Category Archives: Arts & Culture

Educative Arts Fest coming to Saint Lucia

Standard

Save the date….

3rd Caribbean Educative Arts Festival October 14th to 17th 2016 Saint Lucia Title: reparARTory Call for presentations There is arguably no major global discussion today that engages and emboldens the Caribbean as the Caribbean reparations movement. Not only does history remember the region as the dislocated home of the children of the victims of enslavement, […]

via CEAF 2016 Call for Presentations (CfP) — Repeating Islands

Advertisements

Join the celebration of Lucian womanhood

Standard
A not to be missed cultural and artistic showcase celebrating women presented by she.lc, for International Women’s Day.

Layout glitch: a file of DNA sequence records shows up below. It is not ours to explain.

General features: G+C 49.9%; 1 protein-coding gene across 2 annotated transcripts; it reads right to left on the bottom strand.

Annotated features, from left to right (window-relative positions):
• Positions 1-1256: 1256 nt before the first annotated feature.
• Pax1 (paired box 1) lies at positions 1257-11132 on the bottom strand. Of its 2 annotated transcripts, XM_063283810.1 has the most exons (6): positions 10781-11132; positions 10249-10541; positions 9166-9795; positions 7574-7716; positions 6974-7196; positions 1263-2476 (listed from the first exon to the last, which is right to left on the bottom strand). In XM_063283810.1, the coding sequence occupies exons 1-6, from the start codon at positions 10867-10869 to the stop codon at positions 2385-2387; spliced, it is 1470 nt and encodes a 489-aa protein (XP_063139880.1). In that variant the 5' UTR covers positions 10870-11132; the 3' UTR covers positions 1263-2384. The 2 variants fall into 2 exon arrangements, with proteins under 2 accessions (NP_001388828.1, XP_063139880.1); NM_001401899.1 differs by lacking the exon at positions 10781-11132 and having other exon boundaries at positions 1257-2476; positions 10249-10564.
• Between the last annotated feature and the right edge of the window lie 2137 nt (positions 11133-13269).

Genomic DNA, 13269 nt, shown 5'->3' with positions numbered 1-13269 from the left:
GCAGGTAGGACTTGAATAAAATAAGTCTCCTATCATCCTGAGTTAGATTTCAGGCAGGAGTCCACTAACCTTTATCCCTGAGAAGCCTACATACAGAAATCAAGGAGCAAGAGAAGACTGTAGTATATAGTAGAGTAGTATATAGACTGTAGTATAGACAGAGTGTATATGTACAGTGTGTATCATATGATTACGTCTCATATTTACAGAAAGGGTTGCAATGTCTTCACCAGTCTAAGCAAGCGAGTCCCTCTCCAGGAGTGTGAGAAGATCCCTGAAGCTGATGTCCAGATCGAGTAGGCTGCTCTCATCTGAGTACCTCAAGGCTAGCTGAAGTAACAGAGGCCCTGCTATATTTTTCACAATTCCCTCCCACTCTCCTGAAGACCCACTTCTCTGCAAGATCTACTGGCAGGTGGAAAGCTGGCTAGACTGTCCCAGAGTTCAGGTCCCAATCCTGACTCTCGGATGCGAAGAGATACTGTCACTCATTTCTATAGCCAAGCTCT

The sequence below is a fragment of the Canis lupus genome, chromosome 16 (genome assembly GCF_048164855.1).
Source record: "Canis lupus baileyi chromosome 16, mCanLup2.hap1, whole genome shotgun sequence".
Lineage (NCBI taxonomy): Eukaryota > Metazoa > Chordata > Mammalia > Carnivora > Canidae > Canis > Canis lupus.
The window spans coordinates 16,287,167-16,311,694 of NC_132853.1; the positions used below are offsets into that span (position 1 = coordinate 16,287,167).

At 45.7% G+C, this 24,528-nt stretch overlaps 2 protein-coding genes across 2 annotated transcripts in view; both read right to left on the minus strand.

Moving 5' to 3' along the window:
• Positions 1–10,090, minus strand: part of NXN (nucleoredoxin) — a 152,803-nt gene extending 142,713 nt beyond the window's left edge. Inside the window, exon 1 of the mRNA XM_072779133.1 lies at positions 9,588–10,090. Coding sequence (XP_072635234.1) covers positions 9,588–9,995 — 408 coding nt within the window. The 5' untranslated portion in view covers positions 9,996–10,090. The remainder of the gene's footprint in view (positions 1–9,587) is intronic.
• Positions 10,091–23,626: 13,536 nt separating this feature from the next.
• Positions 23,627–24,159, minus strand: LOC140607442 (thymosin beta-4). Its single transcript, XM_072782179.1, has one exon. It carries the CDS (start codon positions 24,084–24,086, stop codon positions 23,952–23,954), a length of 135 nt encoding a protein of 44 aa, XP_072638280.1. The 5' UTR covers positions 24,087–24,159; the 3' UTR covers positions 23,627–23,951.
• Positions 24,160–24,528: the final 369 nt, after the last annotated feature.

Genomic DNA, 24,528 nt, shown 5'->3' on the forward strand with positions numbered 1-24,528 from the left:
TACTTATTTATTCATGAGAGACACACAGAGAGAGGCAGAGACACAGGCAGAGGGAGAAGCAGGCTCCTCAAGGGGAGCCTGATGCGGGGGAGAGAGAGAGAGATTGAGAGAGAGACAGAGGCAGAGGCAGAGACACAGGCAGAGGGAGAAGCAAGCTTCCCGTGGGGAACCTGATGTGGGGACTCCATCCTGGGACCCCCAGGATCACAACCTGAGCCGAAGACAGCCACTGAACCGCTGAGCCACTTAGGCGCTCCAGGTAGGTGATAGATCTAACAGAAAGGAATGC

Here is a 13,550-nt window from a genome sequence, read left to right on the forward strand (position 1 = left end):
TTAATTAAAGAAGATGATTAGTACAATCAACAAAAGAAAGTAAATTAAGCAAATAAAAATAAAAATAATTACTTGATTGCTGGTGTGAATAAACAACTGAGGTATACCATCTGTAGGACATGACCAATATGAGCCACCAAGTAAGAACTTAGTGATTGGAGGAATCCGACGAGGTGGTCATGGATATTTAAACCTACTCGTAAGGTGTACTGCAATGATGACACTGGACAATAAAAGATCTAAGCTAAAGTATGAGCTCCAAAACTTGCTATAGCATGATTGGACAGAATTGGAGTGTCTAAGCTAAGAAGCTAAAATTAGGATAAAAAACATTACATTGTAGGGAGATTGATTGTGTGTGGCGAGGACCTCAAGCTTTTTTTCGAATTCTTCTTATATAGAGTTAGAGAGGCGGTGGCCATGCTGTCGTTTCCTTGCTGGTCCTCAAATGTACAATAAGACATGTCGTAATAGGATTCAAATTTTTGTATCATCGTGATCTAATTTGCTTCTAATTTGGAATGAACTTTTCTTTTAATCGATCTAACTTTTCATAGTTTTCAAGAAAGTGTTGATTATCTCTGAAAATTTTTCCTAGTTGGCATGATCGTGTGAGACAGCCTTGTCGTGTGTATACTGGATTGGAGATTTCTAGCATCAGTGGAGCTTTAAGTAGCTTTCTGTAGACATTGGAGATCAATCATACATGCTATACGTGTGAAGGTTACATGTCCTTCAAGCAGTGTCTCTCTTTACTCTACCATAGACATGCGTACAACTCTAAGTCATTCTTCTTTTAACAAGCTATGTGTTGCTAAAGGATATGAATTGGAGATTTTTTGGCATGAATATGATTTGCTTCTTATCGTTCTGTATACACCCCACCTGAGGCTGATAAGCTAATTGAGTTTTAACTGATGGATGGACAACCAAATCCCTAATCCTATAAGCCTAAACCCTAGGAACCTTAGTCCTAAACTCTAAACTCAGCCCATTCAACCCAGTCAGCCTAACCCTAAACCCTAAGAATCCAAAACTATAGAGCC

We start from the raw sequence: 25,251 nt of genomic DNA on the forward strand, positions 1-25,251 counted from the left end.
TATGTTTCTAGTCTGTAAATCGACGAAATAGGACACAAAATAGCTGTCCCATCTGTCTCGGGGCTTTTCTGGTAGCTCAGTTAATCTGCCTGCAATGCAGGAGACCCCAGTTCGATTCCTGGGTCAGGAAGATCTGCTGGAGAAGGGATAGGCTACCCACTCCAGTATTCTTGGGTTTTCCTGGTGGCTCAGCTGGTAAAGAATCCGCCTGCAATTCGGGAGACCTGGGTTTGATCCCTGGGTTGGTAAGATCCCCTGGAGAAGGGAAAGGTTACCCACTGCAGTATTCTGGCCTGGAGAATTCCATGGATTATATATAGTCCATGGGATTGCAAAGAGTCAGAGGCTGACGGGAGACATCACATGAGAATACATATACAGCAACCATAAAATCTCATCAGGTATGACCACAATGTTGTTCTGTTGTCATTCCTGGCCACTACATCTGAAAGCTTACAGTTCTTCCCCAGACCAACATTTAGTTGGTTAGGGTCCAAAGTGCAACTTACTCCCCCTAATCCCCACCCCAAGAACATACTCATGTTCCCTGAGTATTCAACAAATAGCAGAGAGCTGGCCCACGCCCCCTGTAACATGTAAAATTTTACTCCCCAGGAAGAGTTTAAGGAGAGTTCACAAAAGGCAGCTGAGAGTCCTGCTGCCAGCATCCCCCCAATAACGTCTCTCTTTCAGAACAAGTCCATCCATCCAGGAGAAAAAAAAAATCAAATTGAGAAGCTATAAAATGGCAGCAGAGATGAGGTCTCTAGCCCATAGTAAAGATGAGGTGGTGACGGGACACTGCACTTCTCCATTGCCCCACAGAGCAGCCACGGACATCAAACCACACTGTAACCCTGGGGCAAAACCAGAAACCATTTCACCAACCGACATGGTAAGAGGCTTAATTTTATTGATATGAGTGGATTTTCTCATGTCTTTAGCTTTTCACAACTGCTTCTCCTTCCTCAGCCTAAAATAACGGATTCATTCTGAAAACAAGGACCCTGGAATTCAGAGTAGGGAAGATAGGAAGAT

she lc celebrates womanhood in all it's joy and pain

she.lc celebrates womanhood in all it’s joy and pain!

Curator of she.lc Kentillia Louis has worked tirelessly over the past few months to bring the internal and varied insight of womanhood to the public.
Join she.lc on Tuesday March 22nd, from 7pm at the National Cultural Centre, to revel in the expressions of the Lucian woman through poetry, dance, theatre, music and art.
MF

Get your lantern on!

Standard

I’ve always wanted to create a lantern, especially with my children but have never felt creative enough. So glad that CDF is helping with that and promoting lantern making as a traditional skill worth honing.

Way to fulfill the mandate CDF!